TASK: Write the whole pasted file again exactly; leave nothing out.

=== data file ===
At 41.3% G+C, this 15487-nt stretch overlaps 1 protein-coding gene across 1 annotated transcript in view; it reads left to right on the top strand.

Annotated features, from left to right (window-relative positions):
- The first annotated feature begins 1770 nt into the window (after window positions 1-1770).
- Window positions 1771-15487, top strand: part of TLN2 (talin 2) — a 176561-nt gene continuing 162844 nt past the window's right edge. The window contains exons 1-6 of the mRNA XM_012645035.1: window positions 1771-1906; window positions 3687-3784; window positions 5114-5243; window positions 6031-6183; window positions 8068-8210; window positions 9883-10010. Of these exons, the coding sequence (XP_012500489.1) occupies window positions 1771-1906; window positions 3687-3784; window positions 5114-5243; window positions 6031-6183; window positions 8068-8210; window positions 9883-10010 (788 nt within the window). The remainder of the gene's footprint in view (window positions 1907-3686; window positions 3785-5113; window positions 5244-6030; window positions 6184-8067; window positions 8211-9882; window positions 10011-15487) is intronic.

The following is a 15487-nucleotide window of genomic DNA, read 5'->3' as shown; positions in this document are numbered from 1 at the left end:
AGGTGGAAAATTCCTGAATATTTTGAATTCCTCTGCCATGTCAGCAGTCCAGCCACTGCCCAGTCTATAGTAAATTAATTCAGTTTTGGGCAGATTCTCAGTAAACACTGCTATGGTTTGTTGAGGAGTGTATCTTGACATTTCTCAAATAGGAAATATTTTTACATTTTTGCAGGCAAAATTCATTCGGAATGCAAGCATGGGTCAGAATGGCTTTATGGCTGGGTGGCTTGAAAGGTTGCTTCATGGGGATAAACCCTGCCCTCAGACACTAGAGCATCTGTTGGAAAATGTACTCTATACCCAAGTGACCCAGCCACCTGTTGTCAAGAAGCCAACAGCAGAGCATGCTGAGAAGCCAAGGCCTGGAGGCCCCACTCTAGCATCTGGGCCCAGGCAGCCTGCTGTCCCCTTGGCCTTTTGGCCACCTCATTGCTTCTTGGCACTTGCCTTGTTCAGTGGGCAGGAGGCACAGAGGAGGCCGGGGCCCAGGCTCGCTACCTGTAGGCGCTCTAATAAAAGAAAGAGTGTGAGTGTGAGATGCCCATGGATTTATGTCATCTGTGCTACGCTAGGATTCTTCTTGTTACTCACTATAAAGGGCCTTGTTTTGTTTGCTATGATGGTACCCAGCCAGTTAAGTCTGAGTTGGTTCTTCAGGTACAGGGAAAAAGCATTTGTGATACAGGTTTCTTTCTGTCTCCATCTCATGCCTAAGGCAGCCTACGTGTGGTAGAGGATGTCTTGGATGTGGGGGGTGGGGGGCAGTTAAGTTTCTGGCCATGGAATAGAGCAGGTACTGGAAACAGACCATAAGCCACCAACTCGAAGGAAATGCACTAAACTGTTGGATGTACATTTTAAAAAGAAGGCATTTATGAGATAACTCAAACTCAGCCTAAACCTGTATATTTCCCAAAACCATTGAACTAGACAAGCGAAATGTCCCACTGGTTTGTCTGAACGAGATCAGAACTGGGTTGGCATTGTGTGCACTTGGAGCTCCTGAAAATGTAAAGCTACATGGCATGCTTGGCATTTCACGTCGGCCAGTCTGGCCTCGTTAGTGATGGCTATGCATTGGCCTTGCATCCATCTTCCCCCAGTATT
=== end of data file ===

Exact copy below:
At 41.3% G+C, this 15487-nt stretch overlaps 1 protein-coding gene across 1 annotated transcript in view; it reads left to right on the top strand.

Annotated features, from left to right (window-relative positions):
- The first annotated feature begins 1770 nt into the window (after window positions 1-1770).
- Window positions 1771-15487, top strand: part of TLN2 (talin 2) — a 176561-nt gene continuing 162844 nt past the window's right edge. The window contains exons 1-6 of the mRNA XM_012645035.1: window positions 1771-1906; window positions 3687-3784; window positions 5114-5243; window positions 6031-6183; window positions 8068-8210; window positions 9883-10010. Of these exons, the coding sequence (XP_012500489.1) occupies window positions 1771-1906; window positions 3687-3784; window positions 5114-5243; window positions 6031-6183; window positions 8068-8210; window positions 9883-10010 (788 nt within the window). The remainder of the gene's footprint in view (window positions 1907-3686; window positions 3785-5113; window positions 5244-6030; window positions 6184-8067; window positions 8211-9882; window positions 10011-15487) is intronic.

The following is a 15487-nucleotide window of genomic DNA, read 5'->3' as shown; positions in this document are numbered from 1 at the left end:
AGGTGGAAAATTCCTGAATATTTTGAATTCCTCTGCCATGTCAGCAGTCCAGCCACTGCCCAGTCTATAGTAAATTAATTCAGTTTTGGGCAGATTCTCAGTAAACACTGCTATGGTTTGTTGAGGAGTGTATCTTGACATTTCTCAAATAGGAAATATTTTTACATTTTTGCAGGCAAAATTCATTCGGAATGCAAGCATGGGTCAGAATGGCTTTATGGCTGGGTGGCTTGAAAGGTTGCTTCATGGGGATAAACCCTGCCCTCAGACACTAGAGCATCTGTTGGAAAATGTACTCTATACCCAAGTGACCCAGCCACCTGTTGTCAAGAAGCCAACAGCAGAGCATGCTGAGAAGCCAAGGCCTGGAGGCCCCACTCTAGCATCTGGGCCCAGGCAGCCTGCTGTCCCCTTGGCCTTTTGGCCACCTCATTGCTTCTTGGCACTTGCCTTGTTCAGTGGGCAGGAGGCACAGAGGAGGCCGGGGCCCAGGCTCGCTACCTGTAGGCGCTCTAATAAAAGAAAGAGTGTGAGTGTGAGATGCCCATGGATTTATGTCATCTGTGCTACGCTAGGATTCTTCTTGTTACTCACTATAAAGGGCCTTGTTTTGTTTGCTATGATGGTACCCAGCCAGTTAAGTCTGAGTTGGTTCTTCAGGTACAGGGAAAAAGCATTTGTGATACAGGTTTCTTTCTGTCTCCATCTCATGCCTAAGGCAGCCTACGTGTGGTAGAGGATGTCTTGGATGTGGGGGGTGGGGGGCAGTTAAGTTTCTGGCCATGGAATAGAGCAGGTACTGGAAACAGACCATAAGCCACCAACTCGAAGGAAATGCACTAAACTGTTGGATGTACATTTTAAAAAGAAGGCATTTATGAGATAACTCAAACTCAGCCTAAACCTGTATATTTCCCAAAACCATTGAACTAGACAAGCGAAATGTCCCACTGGTTTGTCTGAACGAGATCAGAACTGGGTTGGCATTGTGTGCACTTGGAGCTCCTGAAAATGTAAAGCTACATGGCATGCTTGGCATTTCACGTCGGCCAGTCTGGCCTCGTTAGTGATGGCTATGCATTGGCCTTGCATCCATCTTCCCCCAGTATT